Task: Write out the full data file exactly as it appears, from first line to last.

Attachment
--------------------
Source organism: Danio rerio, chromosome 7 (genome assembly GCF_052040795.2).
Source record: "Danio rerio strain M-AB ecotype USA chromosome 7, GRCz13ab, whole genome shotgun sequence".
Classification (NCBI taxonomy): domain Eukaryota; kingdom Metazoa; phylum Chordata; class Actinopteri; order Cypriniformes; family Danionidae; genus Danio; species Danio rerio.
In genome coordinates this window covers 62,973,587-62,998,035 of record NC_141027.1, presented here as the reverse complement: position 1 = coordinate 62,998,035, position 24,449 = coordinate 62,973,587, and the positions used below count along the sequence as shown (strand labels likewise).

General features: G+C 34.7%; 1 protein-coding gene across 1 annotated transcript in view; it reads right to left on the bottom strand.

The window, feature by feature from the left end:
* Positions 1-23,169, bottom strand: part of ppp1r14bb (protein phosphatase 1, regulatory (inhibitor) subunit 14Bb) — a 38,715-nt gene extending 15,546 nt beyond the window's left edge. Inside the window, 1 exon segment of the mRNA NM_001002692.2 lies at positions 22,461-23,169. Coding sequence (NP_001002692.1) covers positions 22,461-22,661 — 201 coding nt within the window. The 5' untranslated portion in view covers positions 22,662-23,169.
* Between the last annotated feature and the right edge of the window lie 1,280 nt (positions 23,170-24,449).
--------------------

Source organism: Danio rerio, chromosome 7 (genome assembly GCF_052040795.2).
Source record: "Danio rerio strain M-AB ecotype USA chromosome 7, GRCz13ab, whole genome shotgun sequence".
Classification (NCBI taxonomy): domain Eukaryota; kingdom Metazoa; phylum Chordata; class Actinopteri; order Cypriniformes; family Danionidae; genus Danio; species Danio rerio.
In genome coordinates this window covers 62,973,587-62,998,035 of record NC_141027.1, presented here as the reverse complement: position 1 = coordinate 62,998,035, position 24,449 = coordinate 62,973,587, and the positions used below count along the sequence as shown (strand labels likewise).

General features: G+C 34.7%; 1 protein-coding gene across 1 annotated transcript in view; it reads right to left on the bottom strand.

The window, feature by feature from the left end:
* Positions 1-23,169, bottom strand: part of ppp1r14bb (protein phosphatase 1, regulatory (inhibitor) subunit 14Bb) — a 38,715-nt gene extending 15,546 nt beyond the window's left edge. Inside the window, 1 exon segment of the mRNA NM_001002692.2 lies at positions 22,461-23,169. Coding sequence (NP_001002692.1) covers positions 22,461-22,661 — 201 coding nt within the window. The 5' untranslated portion in view covers positions 22,662-23,169.
* Between the last annotated feature and the right edge of the window lie 1,280 nt (positions 23,170-24,449).